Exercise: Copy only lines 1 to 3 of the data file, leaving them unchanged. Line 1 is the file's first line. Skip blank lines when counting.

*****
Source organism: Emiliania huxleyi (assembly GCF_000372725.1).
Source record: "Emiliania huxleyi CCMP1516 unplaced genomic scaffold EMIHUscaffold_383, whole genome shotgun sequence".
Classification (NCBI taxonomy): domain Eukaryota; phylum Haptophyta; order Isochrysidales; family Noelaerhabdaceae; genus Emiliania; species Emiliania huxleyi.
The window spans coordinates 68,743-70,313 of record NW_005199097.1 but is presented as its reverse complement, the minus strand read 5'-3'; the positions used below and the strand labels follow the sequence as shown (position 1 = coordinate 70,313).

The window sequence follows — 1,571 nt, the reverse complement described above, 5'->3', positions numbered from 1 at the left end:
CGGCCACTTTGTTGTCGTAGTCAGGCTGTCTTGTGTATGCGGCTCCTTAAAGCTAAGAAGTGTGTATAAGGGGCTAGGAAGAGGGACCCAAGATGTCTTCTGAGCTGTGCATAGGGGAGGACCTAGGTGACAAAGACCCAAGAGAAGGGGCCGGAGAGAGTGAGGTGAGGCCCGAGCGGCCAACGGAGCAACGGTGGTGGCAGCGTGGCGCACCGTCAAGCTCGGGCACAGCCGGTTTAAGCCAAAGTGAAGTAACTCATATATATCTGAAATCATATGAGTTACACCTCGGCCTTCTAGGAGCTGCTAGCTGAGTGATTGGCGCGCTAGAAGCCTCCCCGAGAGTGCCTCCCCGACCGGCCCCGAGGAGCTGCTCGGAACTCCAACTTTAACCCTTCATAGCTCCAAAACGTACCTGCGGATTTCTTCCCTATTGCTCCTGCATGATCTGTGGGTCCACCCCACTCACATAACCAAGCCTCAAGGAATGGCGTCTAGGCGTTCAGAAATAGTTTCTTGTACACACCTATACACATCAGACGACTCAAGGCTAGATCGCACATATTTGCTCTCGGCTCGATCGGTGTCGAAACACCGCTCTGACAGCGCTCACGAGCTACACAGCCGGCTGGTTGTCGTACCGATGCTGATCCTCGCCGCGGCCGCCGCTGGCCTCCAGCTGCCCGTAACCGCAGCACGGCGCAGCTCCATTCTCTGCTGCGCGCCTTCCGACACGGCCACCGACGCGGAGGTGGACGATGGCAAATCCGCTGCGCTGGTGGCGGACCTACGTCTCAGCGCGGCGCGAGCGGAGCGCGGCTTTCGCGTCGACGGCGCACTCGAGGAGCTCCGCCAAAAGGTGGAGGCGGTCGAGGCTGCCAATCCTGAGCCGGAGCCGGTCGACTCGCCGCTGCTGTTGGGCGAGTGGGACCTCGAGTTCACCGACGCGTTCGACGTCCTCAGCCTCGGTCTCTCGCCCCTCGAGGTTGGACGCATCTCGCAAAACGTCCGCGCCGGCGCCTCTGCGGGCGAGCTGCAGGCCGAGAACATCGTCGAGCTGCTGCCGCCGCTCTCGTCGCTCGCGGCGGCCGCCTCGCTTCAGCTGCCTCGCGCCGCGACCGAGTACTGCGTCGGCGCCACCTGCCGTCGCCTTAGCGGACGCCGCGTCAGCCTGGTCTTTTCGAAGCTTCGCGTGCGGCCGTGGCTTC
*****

Source organism: Emiliania huxleyi (assembly GCF_000372725.1).
Source record: "Emiliania huxleyi CCMP1516 unplaced genomic scaffold EMIHUscaffold_383, whole genome shotgun sequence".
Classification (NCBI taxonomy): domain Eukaryota; phylum Haptophyta; order Isochrysidales; family Noelaerhabdaceae; genus Emiliania; species Emiliania huxleyi.